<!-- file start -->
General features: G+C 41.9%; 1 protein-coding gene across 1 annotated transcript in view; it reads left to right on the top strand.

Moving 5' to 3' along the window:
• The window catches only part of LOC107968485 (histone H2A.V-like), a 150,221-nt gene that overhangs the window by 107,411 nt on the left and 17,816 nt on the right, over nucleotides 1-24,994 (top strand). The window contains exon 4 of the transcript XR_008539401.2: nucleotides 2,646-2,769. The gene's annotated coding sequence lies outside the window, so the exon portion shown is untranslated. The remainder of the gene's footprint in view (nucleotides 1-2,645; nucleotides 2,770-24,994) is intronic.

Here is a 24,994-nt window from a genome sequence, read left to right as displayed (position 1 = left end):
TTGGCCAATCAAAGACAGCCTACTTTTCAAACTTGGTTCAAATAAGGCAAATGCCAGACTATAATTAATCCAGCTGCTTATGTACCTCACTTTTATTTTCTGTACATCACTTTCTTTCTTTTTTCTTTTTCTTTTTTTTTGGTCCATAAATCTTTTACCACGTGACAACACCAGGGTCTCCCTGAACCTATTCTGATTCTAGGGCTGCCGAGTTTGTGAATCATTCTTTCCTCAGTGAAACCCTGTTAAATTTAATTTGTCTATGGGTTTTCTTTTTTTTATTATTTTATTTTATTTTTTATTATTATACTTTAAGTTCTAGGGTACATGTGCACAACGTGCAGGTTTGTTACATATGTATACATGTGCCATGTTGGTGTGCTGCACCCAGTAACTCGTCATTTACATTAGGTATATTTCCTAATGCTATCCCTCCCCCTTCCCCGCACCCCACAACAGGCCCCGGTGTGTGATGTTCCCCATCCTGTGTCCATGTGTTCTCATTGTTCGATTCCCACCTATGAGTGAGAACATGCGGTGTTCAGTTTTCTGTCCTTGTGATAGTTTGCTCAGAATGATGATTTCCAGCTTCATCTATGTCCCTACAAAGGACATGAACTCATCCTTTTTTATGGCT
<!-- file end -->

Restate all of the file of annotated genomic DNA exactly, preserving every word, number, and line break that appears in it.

General features: G+C 41.9%; 1 protein-coding gene across 1 annotated transcript in view; it reads left to right on the top strand.

Moving 5' to 3' along the window:
• The window catches only part of LOC107968485 (histone H2A.V-like), a 150,221-nt gene that overhangs the window by 107,411 nt on the left and 17,816 nt on the right, over nucleotides 1-24,994 (top strand). The window contains exon 4 of the transcript XR_008539401.2: nucleotides 2,646-2,769. The gene's annotated coding sequence lies outside the window, so the exon portion shown is untranslated. The remainder of the gene's footprint in view (nucleotides 1-2,645; nucleotides 2,770-24,994) is intronic.

Here is a 24,994-nt window from a genome sequence, read left to right as displayed (position 1 = left end):
TTGGCCAATCAAAGACAGCCTACTTTTCAAACTTGGTTCAAATAAGGCAAATGCCAGACTATAATTAATCCAGCTGCTTATGTACCTCACTTTTATTTTCTGTACATCACTTTCTTTCTTTTTTCTTTTTCTTTTTTTTTGGTCCATAAATCTTTTACCACGTGACAACACCAGGGTCTCCCTGAACCTATTCTGATTCTAGGGCTGCCGAGTTTGTGAATCATTCTTTCCTCAGTGAAACCCTGTTAAATTTAATTTGTCTATGGGTTTTCTTTTTTTTATTATTTTATTTTATTTTTTATTATTATACTTTAAGTTCTAGGGTACATGTGCACAACGTGCAGGTTTGTTACATATGTATACATGTGCCATGTTGGTGTGCTGCACCCAGTAACTCGTCATTTACATTAGGTATATTTCCTAATGCTATCCCTCCCCCTTCCCCGCACCCCACAACAGGCCCCGGTGTGTGATGTTCCCCATCCTGTGTCCATGTGTTCTCATTGTTCGATTCCCACCTATGAGTGAGAACATGCGGTGTTCAGTTTTCTGTCCTTGTGATAGTTTGCTCAGAATGATGATTTCCAGCTTCATCTATGTCCCTACAAAGGACATGAACTCATCCTTTTTTATGGCT